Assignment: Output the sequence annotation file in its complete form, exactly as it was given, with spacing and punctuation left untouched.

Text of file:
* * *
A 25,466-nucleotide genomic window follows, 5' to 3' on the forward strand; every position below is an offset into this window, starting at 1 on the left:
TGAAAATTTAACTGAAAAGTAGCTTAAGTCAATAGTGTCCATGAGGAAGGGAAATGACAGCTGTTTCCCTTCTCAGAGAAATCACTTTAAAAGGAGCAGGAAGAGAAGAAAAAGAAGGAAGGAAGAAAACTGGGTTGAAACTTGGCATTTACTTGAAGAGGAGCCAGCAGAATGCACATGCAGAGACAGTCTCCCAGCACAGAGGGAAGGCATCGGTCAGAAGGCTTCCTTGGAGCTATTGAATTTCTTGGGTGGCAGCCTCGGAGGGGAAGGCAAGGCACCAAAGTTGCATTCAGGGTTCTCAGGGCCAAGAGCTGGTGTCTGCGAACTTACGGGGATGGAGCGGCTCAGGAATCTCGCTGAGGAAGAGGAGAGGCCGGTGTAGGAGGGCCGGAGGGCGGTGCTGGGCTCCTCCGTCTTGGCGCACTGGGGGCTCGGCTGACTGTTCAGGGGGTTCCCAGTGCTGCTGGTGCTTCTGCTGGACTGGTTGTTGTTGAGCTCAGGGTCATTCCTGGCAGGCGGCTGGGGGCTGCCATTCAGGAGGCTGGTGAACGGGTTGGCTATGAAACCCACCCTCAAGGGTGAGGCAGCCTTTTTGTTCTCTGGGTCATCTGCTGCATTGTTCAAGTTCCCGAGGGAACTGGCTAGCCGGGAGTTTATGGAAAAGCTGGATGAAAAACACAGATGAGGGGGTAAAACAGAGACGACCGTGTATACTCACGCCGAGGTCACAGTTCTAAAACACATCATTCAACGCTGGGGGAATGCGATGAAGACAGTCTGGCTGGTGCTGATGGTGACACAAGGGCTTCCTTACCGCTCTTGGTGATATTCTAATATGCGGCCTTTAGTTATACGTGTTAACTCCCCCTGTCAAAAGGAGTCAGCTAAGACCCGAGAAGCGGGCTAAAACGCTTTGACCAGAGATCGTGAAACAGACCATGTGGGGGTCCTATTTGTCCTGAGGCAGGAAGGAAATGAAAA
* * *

A 25,466-nucleotide genomic window follows, 5' to 3' on the forward strand; every position below is an offset into this window, starting at 1 on the left:
TGAAAATTTAACTGAAAAGTAGCTTAAGTCAATAGTGTCCATGAGGAAGGGAAATGACAGCTGTTTCCCTTCTCAGAGAAATCACTTTAAAAGGAGCAGGAAGAGAAGAAAAAGAAGGAAGGAAGAAAACTGGGTTGAAACTTGGCATTTACTTGAAGAGGAGCCAGCAGAATGCACATGCAGAGACAGTCTCCCAGCACAGAGGGAAGGCATCGGTCAGAAGGCTTCCTTGGAGCTATTGAATTTCTTGGGTGGCAGCCTCGGAGGGGAAGGCAAGGCACCAAAGTTGCATTCAGGGTTCTCAGGGCCAAGAGCTGGTGTCTGCGAACTTACGGGGATGGAGCGGCTCAGGAATCTCGCTGAGGAAGAGGAGAGGCCGGTGTAGGAGGGCCGGAGGGCGGTGCTGGGCTCCTCCGTCTTGGCGCACTGGGGGCTCGGCTGACTGTTCAGGGGGTTCCCAGTGCTGCTGGTGCTTCTGCTGGACTGGTTGTTGTTGAGCTCAGGGTCATTCCTGGCAGGCGGCTGGGGGCTGCCATTCAGGAGGCTGGTGAACGGGTTGGCTATGAAACCCACCCTCAAGGGTGAGGCAGCCTTTTTGTTCTCTGGGTCATCTGCTGCATTGTTCAAGTTCCCGAGGGAACTGGCTAGCCGGGAGTTTATGGAAAAGCTGGATGAAAAACACAGATGAGGGGGTAAAACAGAGACGACCGTGTATACTCACGCCGAGGTCACAGTTCTAAAACACATCATTCAACGCTGGGGGAATGCGATGAAGACAGTCTGGCTGGTGCTGATGGTGACACAAGGGCTTCCTTACCGCTCTTGGTGATATTCTAATATGCGGCCTTTAGTTATACGTGTTAACTCCCCCTGTCAAAAGGAGTCAGCTAAGACCCGAGAAGCGGGCTAAAACGCTTTGACCAGAGATCGTGAAACAGACCATGTGGGGGTCCTATTTGTCCTGAGGCAGGAAGGAAATGAAAA